I am not sure what Nobody’s Business is trying to be – a comedy play about how pride comes before a fall, or a political play, waxing lyrical about the stringent regulations that must be negotiated to access money from something called the EU Development Grant Funding Allocation. It only just about manages to be the former, and I am quite sure many in this cultured north London audience at the King’s Head were already aware that EU regulations can be onerous. In this case, why not? This is public money being spent on realising business ideas – money that could, in this day and age, otherwise be realised through crowdfunding or venture capital.
More than a few punchlines fall flat as the audience sees the eccentric caricatures of wacky inventors, all played by Jeremy Drakes, as peculiar rather than amusing. One of them is Mr Wildman by name and a wild man by nature. Their pitching of ideas to Hugo (Tristan Beint), a consultant (of what? We never find out!) broadly in the style of Dragons’ Den is tortuous, though perhaps this is deliberately so, to highlight the absurdity of the ideas some people have.
Far more hilarious (or, rather, hilarious at all) was the – presumably – unintentional collapsing of some cardboard boxes on two or three members of the audience sat nearest that section of the stage (this show is presented in the round). It is left to Claire Jeater’s Imogen, apparently Hugo’s girlfriend, to finally free the laps and legs of those seated stage-side. She does so within seconds of returning to the stage: it is just as well that Jeater’s character seems by far the most level-headed of the lot.
All this is not helped by some random musical interludes between scenes, involving quirky dance moves that, as far as I can tell, were unconnected to the narrative. The scene changes therefore took significantly longer than they should have done, while we watch the company prattle across the stage. Sad to say, but I came away thinking that the odd inventions being paraded were a metaphor for the show – there were elements of brilliance but ultimately the dialogue could do with a lot more work.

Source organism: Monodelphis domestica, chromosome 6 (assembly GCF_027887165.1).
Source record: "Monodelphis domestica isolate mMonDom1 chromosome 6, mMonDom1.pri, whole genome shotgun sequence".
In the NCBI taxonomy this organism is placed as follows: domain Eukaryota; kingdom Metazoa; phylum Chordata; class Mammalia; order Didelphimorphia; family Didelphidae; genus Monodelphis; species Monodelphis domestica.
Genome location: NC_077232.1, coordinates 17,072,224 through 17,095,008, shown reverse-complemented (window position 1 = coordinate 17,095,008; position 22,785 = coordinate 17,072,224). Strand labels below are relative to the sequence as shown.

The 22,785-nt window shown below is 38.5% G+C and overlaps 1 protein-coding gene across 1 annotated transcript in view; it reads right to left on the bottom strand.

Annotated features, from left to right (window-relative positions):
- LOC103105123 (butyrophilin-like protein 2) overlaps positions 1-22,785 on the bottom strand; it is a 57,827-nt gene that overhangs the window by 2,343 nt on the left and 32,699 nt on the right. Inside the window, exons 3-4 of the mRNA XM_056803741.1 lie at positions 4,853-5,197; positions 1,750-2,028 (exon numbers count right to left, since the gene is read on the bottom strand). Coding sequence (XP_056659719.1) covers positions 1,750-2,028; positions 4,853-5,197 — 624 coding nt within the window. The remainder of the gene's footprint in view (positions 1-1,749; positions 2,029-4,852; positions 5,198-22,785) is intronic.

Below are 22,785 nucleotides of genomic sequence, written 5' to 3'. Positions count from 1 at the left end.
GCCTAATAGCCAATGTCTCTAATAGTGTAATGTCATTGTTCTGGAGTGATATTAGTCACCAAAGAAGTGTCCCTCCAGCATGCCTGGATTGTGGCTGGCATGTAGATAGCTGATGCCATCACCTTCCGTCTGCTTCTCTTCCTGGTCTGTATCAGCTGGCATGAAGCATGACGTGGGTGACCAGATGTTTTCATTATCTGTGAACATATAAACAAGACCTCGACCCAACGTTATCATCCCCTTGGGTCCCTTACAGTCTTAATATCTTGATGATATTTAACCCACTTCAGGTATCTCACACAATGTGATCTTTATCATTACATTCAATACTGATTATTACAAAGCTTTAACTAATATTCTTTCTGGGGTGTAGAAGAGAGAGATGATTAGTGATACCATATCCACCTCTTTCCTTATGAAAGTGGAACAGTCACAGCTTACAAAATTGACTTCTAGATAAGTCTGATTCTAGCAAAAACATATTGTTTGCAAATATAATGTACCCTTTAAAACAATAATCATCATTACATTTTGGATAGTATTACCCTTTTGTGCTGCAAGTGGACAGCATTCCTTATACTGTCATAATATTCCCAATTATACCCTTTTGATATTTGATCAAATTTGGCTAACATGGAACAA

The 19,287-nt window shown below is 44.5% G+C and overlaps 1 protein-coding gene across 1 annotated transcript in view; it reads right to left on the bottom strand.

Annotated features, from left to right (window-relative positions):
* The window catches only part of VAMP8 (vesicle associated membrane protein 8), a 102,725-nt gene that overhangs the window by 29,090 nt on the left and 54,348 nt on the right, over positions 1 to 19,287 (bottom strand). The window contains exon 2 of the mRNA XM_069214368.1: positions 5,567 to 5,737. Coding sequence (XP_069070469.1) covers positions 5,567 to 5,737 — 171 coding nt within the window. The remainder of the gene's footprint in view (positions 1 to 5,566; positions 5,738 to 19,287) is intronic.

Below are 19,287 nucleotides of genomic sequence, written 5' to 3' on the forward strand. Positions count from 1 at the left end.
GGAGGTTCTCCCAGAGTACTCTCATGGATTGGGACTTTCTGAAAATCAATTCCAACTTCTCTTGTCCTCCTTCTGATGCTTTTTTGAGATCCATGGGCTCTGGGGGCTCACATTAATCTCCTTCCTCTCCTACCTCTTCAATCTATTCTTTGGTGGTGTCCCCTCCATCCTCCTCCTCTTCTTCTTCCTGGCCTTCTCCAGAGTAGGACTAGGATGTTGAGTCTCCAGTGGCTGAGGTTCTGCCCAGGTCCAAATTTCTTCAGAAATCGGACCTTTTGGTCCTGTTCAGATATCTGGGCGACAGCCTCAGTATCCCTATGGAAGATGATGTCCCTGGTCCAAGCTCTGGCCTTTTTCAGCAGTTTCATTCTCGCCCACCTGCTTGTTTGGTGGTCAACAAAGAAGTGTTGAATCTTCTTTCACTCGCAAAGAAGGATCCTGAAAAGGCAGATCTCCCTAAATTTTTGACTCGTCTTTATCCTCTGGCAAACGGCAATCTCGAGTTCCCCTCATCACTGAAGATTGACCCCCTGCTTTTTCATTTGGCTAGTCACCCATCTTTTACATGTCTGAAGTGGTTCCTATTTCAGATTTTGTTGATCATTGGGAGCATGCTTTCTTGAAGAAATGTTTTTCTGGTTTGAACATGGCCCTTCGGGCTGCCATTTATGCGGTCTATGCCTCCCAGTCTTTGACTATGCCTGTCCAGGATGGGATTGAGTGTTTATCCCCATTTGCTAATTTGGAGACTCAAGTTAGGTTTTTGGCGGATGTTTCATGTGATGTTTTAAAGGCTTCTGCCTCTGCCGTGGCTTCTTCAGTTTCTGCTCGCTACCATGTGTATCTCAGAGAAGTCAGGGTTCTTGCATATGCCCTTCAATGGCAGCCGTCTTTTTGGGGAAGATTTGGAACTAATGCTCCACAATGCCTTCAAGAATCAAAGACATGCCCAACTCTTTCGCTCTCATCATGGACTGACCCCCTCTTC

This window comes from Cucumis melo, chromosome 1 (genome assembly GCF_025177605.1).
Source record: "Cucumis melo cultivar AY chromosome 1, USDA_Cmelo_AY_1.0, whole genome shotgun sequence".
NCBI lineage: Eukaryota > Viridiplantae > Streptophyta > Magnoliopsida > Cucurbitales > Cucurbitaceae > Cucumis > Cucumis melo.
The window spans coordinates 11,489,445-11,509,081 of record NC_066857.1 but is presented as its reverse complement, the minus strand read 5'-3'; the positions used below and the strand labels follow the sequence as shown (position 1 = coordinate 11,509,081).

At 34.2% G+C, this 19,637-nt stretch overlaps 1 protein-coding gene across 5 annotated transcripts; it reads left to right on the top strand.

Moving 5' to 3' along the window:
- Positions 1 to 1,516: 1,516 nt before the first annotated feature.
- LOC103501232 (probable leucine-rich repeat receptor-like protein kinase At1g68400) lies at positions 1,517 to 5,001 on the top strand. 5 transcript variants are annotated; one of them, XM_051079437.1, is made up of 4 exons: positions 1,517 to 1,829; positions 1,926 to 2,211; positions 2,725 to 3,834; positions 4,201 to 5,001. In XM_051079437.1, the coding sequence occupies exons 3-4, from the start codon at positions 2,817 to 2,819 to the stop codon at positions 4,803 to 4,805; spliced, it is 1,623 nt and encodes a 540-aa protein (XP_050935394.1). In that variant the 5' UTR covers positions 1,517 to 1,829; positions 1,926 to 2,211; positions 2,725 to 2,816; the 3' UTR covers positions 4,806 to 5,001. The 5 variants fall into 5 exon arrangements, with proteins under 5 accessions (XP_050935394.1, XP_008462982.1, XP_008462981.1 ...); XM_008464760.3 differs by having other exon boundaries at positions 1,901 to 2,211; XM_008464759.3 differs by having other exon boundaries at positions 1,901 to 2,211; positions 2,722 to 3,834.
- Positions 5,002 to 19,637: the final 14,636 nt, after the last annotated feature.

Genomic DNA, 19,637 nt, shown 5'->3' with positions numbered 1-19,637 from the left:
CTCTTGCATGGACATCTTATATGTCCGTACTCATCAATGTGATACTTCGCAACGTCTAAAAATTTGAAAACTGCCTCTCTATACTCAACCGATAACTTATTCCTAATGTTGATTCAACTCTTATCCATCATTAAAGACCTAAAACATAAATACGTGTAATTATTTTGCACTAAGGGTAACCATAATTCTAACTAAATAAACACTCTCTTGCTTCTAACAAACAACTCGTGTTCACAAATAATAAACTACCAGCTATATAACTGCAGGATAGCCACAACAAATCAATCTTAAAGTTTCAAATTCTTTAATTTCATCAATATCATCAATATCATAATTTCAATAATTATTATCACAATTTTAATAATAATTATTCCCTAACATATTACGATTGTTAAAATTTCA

A board meeting, too, is about as riveting as a board meeting could be expected to be (that is, not very). “It just doesn’t work,” says Hugo of The Shopalong, a motorised shopping trolley. “It’s a failure.” I might say the same thing of this play. There are, however, some decent performances from Stephen Oswald, playing a nervous premises manager, and Katy Manning, as Sybil Cleaver, the business centre’s concierge who sets up her own company and rises to the top through assertiveness and brown-nosing certain clients.
Still, the lack of chemistry between Hugo and Imogen fails to convince that they are in any sort of personal relationship. And every time Sybil’s name is called out loudly – which is quite often – I can’t help but think of BBC Television’s Fawlty Towers. This production isn’t half as good as that one. I did feel for the cast. It can’t be easy delivering punchline after punchline and not getting much back.
The King’s Head normally does so much better than this. The show does, at least, demonstrate that it is unwise to judge a book by its cover. It’s entirely possible to go from concierge to chief executive through hard work and determination.
Review by Chris Omaweng
Sybil, much-married caretaker of a business centre, is full of ideas for escaping from her situation. When Hugo a manipulative adventurer launches a new business she inveigles her way in, getting herself appointed director of a company set up for Perkins an inventor, along with Hugo’s long-suffering artist girlfriend Imogen and Howard the manager of the centre whose significant other is his dog. With a woman in a kangaroo suit trying to sell an uncontrollable invention and a dog on the company board, what happens next is nobody’s business.
Katy Manning (Sybil) is probably most famous for her TV work (including a three year stint as Doctor Who’s assistant), but has also performed numerous stage roles, ranging from work at Sydney Opera House through to the Young Vic.
Playwright Sylvia Freedman has had a wide-ranging, critically acclaimed career, and has presented new work at Watford Palace Theatre, the Orange Tree, Lyric Hammersmith and the King’s Head Theatre.
Director John Adams co-founded Paines Plough, Britain’s leading independent new writing company, with the writer David Pownall, being its Artistic Director for 6 years. John has since been Artistic Director of three regional theatre companies: the Octagon Bolton, the Birmingham Rep, and the Haymarket Basingstoke. He has directed first productions of plays by Anthony Minghella, Stephen Jeffreys, Terry Johnson, David Lodge and Derek Lister, and new musical Tomorrowland at the Noviy Opera in Moscow.
by Sylvia Freedman
Directed by John Adams
Starring Katy Manning as Sybil
30th September – 24th October 2015
The King’s Head Theatre
115 Upper Street, London, N1 1QN